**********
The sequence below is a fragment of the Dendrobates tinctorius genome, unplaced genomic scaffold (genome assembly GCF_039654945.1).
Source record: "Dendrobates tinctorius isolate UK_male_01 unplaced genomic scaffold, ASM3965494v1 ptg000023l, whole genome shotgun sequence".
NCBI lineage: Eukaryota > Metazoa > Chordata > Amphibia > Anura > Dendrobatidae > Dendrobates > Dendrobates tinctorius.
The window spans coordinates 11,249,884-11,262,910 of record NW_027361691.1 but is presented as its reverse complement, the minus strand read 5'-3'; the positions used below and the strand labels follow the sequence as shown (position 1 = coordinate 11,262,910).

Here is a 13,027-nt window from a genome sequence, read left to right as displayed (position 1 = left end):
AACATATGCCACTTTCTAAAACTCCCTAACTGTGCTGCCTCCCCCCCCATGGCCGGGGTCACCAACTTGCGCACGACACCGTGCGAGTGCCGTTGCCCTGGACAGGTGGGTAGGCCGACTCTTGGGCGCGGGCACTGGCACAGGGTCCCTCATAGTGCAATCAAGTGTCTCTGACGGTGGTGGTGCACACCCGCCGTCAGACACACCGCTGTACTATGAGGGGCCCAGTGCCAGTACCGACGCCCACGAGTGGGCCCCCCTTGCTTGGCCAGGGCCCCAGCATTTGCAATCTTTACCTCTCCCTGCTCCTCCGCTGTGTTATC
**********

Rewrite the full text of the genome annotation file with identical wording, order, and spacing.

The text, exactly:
The sequence below is a fragment of the Dendrobates tinctorius genome, unplaced genomic scaffold (genome assembly GCF_039654945.1).
Source record: "Dendrobates tinctorius isolate UK_male_01 unplaced genomic scaffold, ASM3965494v1 ptg000023l, whole genome shotgun sequence".
NCBI lineage: Eukaryota > Metazoa > Chordata > Amphibia > Anura > Dendrobatidae > Dendrobates > Dendrobates tinctorius.
The window spans coordinates 11,249,884-11,262,910 of record NW_027361691.1 but is presented as its reverse complement, the minus strand read 5'-3'; the positions used below and the strand labels follow the sequence as shown (position 1 = coordinate 11,262,910).

Here is a 13,027-nt window from a genome sequence, read left to right as displayed (position 1 = left end):
AACATATGCCACTTTCTAAAACTCCCTAACTGTGCTGCCTCCCCCCCCATGGCCGGGGTCACCAACTTGCGCACGACACCGTGCGAGTGCCGTTGCCCTGGACAGGTGGGTAGGCCGACTCTTGGGCGCGGGCACTGGCACAGGGTCCCTCATAGTGCAATCAAGTGTCTCTGACGGTGGTGGTGCACACCCGCCGTCAGACACACCGCTGTACTATGAGGGGCCCAGTGCCAGTACCGACGCCCACGAGTGGGCCCCCCTTGCTTGGCCAGGGCCCCAGCATTTGCAATCTTTACCTCTCCCTGCTCCTCCGCTGTGTTATC